Louisville officials posted eviction notices at several downtown tent communities Tuesday morning. People living along Jackson, Jefferson, Preston, Main, Market, Hancock and Liberty Streets will have to gather their belongings and relocate before the morning of Wednesday, October 6.
In a press release, city officials said the camps pose health and safety risks to people living there and in the surrounding communities. This action comes about a month after officials picked up assessments and clearings of camps across town, as part of what they said would be a multi-phase effort to transition people to more stable housing.
An outreach service provider said the six-to-eight block area is home to about 200 residents and is part of what is known as the broader “Wayside” unsheltered encampment. The tent communities are near the Wayside Christian Mission shelter.
In a press conference Tuesday, city officials said they counted 69 residents during an assessment of the camps but added that number fluctuates as people move through either the shelter system or to other camps across the city.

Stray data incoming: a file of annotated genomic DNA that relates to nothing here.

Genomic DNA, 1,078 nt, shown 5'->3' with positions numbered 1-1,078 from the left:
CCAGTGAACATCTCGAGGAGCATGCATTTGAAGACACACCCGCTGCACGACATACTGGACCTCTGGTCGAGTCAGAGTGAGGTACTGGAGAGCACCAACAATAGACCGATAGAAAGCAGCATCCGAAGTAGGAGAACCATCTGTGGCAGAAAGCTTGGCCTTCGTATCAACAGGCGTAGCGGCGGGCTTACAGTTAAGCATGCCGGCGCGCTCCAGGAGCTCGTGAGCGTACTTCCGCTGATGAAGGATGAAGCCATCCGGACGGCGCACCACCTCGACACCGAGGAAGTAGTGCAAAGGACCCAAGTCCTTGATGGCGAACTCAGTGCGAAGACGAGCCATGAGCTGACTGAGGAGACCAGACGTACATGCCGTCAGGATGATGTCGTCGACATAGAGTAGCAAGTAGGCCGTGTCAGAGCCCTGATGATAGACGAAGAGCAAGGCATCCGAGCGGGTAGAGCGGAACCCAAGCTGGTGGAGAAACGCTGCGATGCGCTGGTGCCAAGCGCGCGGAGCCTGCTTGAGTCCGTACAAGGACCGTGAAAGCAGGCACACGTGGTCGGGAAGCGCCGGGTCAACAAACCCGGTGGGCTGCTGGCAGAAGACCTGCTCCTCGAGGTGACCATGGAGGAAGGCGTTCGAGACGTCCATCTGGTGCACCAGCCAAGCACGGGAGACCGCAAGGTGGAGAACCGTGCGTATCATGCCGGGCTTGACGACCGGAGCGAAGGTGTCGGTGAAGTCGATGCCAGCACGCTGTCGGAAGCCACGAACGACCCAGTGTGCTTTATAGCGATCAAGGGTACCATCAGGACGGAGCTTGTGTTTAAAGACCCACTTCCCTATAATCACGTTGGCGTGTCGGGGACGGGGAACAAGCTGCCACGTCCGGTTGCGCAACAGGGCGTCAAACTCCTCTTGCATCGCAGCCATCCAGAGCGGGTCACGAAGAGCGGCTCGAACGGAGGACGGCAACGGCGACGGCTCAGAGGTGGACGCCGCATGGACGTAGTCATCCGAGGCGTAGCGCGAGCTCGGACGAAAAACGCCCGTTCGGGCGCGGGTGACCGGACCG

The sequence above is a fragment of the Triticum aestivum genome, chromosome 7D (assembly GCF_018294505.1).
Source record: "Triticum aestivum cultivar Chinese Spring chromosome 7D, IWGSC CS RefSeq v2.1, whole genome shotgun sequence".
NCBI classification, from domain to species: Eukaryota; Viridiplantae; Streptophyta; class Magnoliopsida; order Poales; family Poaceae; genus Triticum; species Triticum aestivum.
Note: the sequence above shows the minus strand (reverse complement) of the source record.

The city said it partnered with The Healing Place, a recovery center and shelter, to provide 12 beds and four peer support workers, and with Seven Counties Services to offer two more support staffers and services like mental health and substance abuse assistance.
Tameka Laird, director of the city’s Office of Resilience and Community Services, said local officials are working to address concerns over the lack of available shelter beds for residents being evicted from encampments.
“Wayside Christian Mission has graciously ━ graciously ━ agreed to accept any overflow if shelters need bed capacity,” Laird said. “Wayside will make allowances for anyone who comes in [who] needs shelter, including those who have been placed on existing ban-lists.”
Laird said the city also expanded an existing partnership with social services nonprofit Wellspring to offer additional support and outreach.
The U.S. Centers for Disease Control and Prevention warns against clearing homeless encampments during the pandemic when individual housing options aren’t available, which is the case right now in Louisville. Housing advocates also raised concerns this summer about the evictions posing risks to public health.
This story has been updated.